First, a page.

Potential Infrastructure Constraints on Current Corn-Based and Future Biomass Based U.S. Ethanol Production
Staff General Research Papers Archive from Iowa State University, Department of Economics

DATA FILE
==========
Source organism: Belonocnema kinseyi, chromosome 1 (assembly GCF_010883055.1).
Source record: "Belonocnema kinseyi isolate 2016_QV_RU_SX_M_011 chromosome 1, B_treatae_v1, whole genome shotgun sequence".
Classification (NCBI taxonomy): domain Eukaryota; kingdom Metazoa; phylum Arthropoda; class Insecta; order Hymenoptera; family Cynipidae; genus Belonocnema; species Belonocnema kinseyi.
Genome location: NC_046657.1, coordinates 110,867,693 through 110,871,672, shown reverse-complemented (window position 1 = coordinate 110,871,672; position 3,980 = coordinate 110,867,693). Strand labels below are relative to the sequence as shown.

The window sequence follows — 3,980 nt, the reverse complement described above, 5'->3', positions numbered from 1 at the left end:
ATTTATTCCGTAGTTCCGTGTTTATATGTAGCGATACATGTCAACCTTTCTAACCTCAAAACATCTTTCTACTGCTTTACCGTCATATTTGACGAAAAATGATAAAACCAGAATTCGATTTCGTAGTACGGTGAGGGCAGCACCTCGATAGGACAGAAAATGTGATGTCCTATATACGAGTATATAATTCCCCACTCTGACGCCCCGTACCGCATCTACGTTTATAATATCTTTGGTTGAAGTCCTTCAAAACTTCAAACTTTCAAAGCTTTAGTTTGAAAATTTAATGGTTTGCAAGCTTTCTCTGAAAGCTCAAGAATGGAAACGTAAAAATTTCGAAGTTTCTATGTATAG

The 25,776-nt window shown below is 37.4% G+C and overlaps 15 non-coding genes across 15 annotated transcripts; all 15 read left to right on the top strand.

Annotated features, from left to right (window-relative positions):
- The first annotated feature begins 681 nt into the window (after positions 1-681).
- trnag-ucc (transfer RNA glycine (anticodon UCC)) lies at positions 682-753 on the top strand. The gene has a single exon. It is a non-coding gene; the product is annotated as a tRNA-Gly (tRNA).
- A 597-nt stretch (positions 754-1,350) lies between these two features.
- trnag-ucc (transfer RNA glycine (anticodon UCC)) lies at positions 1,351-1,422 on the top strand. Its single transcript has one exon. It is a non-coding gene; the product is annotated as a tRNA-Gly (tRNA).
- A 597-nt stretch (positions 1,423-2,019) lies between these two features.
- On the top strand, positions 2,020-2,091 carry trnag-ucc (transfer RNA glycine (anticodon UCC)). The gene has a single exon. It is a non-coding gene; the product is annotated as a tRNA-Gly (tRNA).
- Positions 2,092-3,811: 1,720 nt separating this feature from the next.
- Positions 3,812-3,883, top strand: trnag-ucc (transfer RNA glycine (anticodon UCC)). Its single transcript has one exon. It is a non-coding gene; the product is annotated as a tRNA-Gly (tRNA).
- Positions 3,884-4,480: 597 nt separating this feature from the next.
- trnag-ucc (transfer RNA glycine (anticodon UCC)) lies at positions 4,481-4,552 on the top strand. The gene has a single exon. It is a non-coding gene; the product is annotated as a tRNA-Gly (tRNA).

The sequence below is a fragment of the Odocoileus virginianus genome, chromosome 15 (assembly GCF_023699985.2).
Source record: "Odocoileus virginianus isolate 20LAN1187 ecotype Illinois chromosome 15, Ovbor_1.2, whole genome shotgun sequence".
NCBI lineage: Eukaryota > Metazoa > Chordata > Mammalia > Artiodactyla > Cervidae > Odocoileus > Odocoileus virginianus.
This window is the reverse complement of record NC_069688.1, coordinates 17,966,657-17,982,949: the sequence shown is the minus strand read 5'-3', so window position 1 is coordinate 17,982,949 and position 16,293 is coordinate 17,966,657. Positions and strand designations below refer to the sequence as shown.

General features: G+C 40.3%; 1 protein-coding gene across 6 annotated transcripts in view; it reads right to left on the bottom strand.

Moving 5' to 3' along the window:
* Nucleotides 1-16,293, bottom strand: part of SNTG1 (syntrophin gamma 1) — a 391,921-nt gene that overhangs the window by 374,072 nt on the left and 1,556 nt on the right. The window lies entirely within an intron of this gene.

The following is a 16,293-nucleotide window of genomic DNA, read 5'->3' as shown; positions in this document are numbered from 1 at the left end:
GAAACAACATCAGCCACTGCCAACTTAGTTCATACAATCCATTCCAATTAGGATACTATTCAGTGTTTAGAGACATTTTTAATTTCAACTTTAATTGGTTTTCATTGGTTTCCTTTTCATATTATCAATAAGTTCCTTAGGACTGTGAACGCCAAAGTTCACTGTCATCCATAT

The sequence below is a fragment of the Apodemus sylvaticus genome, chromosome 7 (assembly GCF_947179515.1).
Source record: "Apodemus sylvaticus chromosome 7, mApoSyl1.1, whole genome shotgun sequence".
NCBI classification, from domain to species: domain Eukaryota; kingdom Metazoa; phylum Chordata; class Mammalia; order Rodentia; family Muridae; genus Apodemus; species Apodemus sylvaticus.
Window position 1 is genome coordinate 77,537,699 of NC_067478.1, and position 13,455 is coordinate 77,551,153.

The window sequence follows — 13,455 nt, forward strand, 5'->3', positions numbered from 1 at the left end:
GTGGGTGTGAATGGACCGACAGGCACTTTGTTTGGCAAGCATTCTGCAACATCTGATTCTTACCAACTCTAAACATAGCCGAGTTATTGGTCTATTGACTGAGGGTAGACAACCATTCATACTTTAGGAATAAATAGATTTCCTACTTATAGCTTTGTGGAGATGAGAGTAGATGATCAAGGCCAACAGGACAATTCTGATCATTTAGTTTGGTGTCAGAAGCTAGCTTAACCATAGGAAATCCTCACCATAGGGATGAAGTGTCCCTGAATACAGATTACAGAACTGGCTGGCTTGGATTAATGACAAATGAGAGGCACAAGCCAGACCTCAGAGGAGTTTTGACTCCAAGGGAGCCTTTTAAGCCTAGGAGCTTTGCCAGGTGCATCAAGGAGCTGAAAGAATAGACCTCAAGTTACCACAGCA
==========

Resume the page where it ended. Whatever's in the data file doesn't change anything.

Rapid growth in fuel ethanol production in the U.S. will create pressure on infrastructure both in the near term and the longer term. Currently the vast majority of fuel ethanol produced is grain based with corn based feedstocks dwarfing the quantity of all other grain feedstocks. In the future it is expected that biomass based ethanol production will also develop using crop residues and other cellulosic feedstocks including switchgrass, woody plants and woodchip by-products from lumbering activities. Public and private investments are now being made in research and development for both crop residue and other biomass based feedstocks for ethanol production. Several pilot projects for plant scale production are already in progress. This paper will: (a) Summarize some of the major impacts rapid growth in the corn based ethanol (CE) production is now having on infrastructure in the Midwestern corn producing states. (b) Examine some of the likely infrastructure needs that might be expected to occur as a consequence of the future development of biomass based ethanol (BE) production.
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